A Finnish proverb suggests that a beloved child has many names. Technicians are a case in point. There is a plethora of job titles and job roles they carry in workplaces all around the country.
Defining who is a technician is a regular starting point when I begin telling people about unionlearn's Technician Pathways project. This was also the case in the focus group unionlearn and the Gatsby Foundation organised for union reps in the end of September.
The focus group gathered reps from RMT, Prospect and Unite representing a whole variety of industries from rail to science, marine technology to higher education and aircraft building. The group was hit with three two big questions:
- What kind of support reps need for raising technician professional registration in the workplace both with employers and members?
- How can technician registration fit the union learning and skills agenda?
The group found out early on that technicians work in many different job roles. In some industries, they come under a headline of technologists or instructors or craft people or numerous others. There is a more or less official definition according to which "a technician is a worker in a field of technology who is proficient in the relevant skills and techniques, with a relatively practical understanding of the theoretical principles." The job titles differ though from healthcare science practitioner to processing engineer.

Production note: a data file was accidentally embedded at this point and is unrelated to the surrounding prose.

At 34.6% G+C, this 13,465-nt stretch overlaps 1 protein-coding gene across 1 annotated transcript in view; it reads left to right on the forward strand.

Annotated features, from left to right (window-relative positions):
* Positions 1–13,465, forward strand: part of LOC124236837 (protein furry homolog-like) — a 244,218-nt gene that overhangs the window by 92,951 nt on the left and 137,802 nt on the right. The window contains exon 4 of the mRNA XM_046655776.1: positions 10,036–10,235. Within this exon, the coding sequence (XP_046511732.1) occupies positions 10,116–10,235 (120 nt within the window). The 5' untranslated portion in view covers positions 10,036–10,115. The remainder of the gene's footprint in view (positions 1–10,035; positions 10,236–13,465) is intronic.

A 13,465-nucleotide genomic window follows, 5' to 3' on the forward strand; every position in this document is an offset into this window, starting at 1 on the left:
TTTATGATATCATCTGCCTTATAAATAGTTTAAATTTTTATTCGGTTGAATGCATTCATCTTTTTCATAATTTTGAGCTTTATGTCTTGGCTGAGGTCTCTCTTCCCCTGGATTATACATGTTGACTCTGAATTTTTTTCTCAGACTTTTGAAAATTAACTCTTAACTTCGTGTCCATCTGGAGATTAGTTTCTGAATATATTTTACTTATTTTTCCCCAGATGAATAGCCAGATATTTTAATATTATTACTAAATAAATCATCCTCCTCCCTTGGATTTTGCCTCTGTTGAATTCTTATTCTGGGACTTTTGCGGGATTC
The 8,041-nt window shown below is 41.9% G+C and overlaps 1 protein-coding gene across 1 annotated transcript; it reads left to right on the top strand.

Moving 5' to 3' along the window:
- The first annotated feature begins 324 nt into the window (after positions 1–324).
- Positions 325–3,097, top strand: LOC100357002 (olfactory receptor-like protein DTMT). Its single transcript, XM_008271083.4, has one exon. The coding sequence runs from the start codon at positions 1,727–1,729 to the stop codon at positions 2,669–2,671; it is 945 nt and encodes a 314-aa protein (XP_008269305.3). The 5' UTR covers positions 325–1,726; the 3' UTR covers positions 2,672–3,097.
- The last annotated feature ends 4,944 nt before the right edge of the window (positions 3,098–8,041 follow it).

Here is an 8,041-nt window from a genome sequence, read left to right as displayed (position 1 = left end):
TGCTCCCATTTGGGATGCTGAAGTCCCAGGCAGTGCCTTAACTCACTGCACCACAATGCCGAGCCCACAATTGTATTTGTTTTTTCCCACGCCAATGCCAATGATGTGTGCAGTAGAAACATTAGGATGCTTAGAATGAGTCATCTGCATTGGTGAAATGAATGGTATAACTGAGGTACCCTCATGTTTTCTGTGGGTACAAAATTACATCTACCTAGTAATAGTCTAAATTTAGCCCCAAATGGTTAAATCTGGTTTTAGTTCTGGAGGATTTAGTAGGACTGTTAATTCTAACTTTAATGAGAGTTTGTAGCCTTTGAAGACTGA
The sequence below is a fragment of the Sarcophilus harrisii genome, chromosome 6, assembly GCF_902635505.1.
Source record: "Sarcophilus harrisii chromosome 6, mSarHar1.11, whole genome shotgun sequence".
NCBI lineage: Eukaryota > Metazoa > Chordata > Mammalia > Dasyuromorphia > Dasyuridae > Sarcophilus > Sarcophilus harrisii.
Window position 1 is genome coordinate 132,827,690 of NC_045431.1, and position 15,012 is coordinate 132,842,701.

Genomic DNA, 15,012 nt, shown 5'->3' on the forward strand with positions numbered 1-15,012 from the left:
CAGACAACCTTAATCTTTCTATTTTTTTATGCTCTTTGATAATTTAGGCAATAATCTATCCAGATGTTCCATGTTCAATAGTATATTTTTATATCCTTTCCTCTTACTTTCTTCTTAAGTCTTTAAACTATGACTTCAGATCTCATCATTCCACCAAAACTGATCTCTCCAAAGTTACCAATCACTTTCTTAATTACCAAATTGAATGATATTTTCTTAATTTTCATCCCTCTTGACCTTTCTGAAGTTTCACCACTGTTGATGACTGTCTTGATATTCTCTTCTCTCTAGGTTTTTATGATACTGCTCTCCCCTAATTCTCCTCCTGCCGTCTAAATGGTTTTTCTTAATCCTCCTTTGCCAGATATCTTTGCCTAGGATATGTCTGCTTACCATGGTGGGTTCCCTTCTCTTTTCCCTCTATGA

Technicians work in highly skilled jobs in science, engineering and ICT. You could say that technician qualifications are around Level 3 or 4, but, in practice, technicians can come from academia at any level or with no academic qualifications at all. Some people come to technician roles through apprenticeships and some have been building experience in their jobs over the years.
One suggestion for definition for technician was that they are the people who keep things going and make things happen.
Setting the scene for the focus group was not therefore easy, but I found that there definitely is great power in thinking things through together. Some reps in the group had been involved in unionlearn's Technician Pathways or Prospect's RegTech projects before but most were new with pertinent questions and feedback for unionlearn. This added spice to the lively discussion.
I've come to realise that a lot of union work starts with mapping. This is very much the case with supporting technicians too.
There may well be many names, or job roles, but finding out who technicians are, where they are and what they do helps to find out how registration can help them access to more and better Continuous Professional Development (CPD).
With our project, the unions have an opportunity to find out who technicians are in their workplace and how they can be supported and recognised as an essential group that keeps the UK workplace going forward.